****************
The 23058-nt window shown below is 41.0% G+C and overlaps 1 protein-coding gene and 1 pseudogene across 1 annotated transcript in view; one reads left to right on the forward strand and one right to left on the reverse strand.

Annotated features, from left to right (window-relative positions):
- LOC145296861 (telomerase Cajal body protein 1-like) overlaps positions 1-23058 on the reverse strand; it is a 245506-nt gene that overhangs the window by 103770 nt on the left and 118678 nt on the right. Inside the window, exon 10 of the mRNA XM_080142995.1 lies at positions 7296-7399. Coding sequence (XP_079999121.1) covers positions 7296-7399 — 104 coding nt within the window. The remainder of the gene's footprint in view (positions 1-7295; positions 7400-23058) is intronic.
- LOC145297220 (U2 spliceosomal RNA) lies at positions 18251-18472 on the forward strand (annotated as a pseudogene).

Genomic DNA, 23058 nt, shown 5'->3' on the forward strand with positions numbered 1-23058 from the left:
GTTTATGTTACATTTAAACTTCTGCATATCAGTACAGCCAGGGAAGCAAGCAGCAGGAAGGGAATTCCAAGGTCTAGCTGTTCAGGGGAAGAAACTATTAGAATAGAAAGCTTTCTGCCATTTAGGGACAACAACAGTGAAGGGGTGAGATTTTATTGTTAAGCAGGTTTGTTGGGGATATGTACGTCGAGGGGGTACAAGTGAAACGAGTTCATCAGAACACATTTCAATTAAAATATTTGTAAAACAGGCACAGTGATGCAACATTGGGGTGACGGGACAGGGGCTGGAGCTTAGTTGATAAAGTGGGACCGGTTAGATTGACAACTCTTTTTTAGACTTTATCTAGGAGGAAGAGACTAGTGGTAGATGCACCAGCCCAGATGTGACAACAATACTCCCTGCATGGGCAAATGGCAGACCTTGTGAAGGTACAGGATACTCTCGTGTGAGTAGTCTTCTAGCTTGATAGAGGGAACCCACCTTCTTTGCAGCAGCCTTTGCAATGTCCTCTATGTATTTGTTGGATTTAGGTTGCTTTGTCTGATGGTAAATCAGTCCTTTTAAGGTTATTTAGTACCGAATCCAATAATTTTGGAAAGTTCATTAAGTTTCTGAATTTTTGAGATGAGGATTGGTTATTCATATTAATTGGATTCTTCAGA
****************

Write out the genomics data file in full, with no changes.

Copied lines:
The 23058-nt window shown below is 41.0% G+C and overlaps 1 protein-coding gene and 1 pseudogene across 1 annotated transcript in view; one reads left to right on the forward strand and one right to left on the reverse strand.

Annotated features, from left to right (window-relative positions):
- LOC145296861 (telomerase Cajal body protein 1-like) overlaps positions 1-23058 on the reverse strand; it is a 245506-nt gene that overhangs the window by 103770 nt on the left and 118678 nt on the right. Inside the window, exon 10 of the mRNA XM_080142995.1 lies at positions 7296-7399. Coding sequence (XP_079999121.1) covers positions 7296-7399 — 104 coding nt within the window. The remainder of the gene's footprint in view (positions 1-7295; positions 7400-23058) is intronic.
- LOC145297220 (U2 spliceosomal RNA) lies at positions 18251-18472 on the forward strand (annotated as a pseudogene).

Genomic DNA, 23058 nt, shown 5'->3' on the forward strand with positions numbered 1-23058 from the left:
GTTTATGTTACATTTAAACTTCTGCATATCAGTACAGCCAGGGAAGCAAGCAGCAGGAAGGGAATTCCAAGGTCTAGCTGTTCAGGGGAAGAAACTATTAGAATAGAAAGCTTTCTGCCATTTAGGGACAACAACAGTGAAGGGGTGAGATTTTATTGTTAAGCAGGTTTGTTGGGGATATGTACGTCGAGGGGGTACAAGTGAAACGAGTTCATCAGAACACATTTCAATTAAAATATTTGTAAAACAGGCACAGTGATGCAACATTGGGGTGACGGGACAGGGGCTGGAGCTTAGTTGATAAAGTGGGACCGGTTAGATTGACAACTCTTTTTTAGACTTTATCTAGGAGGAAGAGACTAGTGGTAGATGCACCAGCCCAGATGTGACAACAATACTCCCTGCATGGGCAAATGGCAGACCTTGTGAAGGTACAGGATACTCTCGTGTGAGTAGTCTTCTAGCTTGATAGAGGGAACCCACCTTCTTTGCAGCAGCCTTTGCAATGTCCTCTATGTATTTGTTGGATTTAGGTTGCTTTGTCTGATGGTAAATCAGTCCTTTTAAGGTTATTTAGTACCGAATCCAATAATTTTGGAAAGTTCATTAAGTTTCTGAATTTTTGAGATGAGGATTGGTTATTCATATTAATTGGATTCTTCAGA